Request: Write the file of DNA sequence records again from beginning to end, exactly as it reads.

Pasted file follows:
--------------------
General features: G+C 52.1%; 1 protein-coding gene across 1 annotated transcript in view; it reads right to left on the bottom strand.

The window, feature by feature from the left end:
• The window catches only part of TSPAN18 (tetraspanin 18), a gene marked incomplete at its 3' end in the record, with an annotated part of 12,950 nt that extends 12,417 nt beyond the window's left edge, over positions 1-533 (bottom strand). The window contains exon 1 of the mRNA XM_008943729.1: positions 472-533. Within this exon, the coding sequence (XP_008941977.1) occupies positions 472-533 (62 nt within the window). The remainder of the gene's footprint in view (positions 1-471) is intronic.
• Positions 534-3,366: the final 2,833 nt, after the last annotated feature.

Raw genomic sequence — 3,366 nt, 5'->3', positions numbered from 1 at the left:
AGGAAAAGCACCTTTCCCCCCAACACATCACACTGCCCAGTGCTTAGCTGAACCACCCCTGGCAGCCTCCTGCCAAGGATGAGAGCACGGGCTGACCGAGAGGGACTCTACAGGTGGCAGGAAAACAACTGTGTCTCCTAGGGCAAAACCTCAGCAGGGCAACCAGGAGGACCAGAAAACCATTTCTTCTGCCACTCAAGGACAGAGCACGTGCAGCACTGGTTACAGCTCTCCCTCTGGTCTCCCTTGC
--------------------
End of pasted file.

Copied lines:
General features: G+C 52.1%; 1 protein-coding gene across 1 annotated transcript in view; it reads right to left on the bottom strand.

The window, feature by feature from the left end:
• The window catches only part of TSPAN18 (tetraspanin 18), a gene marked incomplete at its 3' end in the record, with an annotated part of 12,950 nt that extends 12,417 nt beyond the window's left edge, over positions 1-533 (bottom strand). The window contains exon 1 of the mRNA XM_008943729.1: positions 472-533. Within this exon, the coding sequence (XP_008941977.1) occupies positions 472-533 (62 nt within the window). The remainder of the gene's footprint in view (positions 1-471) is intronic.
• Positions 534-3,366: the final 2,833 nt, after the last annotated feature.

Raw genomic sequence — 3,366 nt, 5'->3', positions numbered from 1 at the left:
AGGAAAAGCACCTTTCCCCCCAACACATCACACTGCCCAGTGCTTAGCTGAACCACCCCTGGCAGCCTCCTGCCAAGGATGAGAGCACGGGCTGACCGAGAGGGACTCTACAGGTGGCAGGAAAACAACTGTGTCTCCTAGGGCAAAACCTCAGCAGGGCAACCAGGAGGACCAGAAAACCATTTCTTCTGCCACTCAAGGACAGAGCACGTGCAGCACTGGTTACAGCTCTCCCTCTGGTCTCCCTTGC